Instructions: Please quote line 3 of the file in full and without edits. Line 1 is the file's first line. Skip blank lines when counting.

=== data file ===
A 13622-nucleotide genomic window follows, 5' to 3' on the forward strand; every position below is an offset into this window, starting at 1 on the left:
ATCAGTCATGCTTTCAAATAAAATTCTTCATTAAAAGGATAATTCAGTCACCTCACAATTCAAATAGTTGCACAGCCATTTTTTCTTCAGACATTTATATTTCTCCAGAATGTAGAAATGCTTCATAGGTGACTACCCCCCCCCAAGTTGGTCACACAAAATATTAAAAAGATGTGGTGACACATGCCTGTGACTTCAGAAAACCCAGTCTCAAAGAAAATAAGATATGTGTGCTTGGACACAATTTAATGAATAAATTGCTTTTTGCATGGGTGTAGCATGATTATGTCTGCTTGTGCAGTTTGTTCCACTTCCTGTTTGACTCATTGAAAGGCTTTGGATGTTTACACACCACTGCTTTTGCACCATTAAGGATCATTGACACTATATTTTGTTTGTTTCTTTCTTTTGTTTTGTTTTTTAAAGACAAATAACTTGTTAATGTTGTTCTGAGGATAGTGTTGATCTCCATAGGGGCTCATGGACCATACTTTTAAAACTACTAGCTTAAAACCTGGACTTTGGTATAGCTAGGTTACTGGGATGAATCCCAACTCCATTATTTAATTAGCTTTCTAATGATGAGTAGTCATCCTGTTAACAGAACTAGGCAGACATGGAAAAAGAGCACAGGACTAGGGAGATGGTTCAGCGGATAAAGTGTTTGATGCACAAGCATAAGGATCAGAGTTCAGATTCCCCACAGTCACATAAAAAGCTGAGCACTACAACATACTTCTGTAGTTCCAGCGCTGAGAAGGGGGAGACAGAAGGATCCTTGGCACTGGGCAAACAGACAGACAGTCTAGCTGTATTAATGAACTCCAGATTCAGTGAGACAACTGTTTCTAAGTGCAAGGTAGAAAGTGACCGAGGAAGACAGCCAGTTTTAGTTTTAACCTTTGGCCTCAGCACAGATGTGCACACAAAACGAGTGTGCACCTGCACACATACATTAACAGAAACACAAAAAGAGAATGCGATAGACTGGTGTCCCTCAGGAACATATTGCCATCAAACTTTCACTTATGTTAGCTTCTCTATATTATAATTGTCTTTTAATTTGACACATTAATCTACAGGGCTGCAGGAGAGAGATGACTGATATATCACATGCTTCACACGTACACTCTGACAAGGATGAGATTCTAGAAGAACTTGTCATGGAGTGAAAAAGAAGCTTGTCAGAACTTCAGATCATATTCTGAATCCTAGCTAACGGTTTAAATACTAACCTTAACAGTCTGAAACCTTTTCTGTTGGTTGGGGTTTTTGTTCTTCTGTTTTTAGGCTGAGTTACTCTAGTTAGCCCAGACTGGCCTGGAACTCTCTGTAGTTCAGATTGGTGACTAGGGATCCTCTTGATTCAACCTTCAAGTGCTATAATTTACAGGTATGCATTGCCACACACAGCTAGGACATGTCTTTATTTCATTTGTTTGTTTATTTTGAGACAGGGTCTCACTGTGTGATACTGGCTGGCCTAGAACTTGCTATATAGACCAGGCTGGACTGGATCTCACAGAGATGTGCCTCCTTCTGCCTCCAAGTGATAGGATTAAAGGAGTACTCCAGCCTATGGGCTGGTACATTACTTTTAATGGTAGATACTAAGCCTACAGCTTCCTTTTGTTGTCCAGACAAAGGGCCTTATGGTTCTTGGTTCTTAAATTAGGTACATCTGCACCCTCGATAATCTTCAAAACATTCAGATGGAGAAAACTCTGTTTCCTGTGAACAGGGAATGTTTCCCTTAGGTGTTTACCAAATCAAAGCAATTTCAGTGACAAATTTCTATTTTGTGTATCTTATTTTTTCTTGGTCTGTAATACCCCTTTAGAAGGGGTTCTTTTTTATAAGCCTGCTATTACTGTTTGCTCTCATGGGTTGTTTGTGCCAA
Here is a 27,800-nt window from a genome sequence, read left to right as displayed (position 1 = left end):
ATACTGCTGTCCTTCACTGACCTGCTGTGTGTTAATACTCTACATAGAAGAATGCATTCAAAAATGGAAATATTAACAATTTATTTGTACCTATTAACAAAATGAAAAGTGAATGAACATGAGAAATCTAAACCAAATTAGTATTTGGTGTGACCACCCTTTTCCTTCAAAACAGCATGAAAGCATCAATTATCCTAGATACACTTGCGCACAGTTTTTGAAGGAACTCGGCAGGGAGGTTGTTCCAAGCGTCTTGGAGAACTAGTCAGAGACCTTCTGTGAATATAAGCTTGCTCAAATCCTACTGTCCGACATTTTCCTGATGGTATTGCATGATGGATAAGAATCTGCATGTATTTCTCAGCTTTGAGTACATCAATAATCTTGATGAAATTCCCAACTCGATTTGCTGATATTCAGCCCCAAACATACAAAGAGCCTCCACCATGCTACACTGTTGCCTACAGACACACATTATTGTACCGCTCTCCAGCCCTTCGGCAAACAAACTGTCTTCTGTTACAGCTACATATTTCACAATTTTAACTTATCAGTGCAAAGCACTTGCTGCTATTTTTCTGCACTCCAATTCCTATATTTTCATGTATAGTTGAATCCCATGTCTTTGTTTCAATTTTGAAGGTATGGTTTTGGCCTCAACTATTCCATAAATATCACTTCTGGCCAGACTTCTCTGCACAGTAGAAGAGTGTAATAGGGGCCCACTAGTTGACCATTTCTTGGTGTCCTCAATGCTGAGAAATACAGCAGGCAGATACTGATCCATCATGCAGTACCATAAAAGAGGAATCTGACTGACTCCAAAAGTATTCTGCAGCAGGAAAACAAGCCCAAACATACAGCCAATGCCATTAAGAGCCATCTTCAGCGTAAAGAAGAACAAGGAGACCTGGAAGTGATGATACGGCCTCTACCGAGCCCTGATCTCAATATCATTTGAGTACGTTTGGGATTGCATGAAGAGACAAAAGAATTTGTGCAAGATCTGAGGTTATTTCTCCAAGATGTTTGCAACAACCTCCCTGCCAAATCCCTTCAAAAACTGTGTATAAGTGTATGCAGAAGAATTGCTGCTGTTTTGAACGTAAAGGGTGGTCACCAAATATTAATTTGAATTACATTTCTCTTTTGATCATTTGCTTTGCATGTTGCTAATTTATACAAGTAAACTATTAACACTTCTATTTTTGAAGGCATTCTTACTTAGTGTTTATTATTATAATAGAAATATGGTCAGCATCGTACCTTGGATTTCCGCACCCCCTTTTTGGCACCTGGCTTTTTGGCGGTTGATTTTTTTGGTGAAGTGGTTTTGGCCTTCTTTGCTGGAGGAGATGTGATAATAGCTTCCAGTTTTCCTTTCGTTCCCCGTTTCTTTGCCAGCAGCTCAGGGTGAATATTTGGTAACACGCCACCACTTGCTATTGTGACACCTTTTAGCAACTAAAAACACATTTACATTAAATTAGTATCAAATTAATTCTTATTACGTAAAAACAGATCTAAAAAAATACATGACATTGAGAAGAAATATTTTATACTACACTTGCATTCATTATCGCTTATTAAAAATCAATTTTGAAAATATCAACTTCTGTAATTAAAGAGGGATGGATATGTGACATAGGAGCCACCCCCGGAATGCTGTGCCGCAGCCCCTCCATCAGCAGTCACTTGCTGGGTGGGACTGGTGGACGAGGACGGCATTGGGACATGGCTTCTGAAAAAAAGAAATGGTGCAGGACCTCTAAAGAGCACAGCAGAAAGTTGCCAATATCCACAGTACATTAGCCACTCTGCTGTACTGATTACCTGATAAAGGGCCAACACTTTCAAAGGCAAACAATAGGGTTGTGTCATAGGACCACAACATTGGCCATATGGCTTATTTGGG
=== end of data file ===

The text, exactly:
Here is a 27,800-nt window from a genome sequence, read left to right as displayed (position 1 = left end):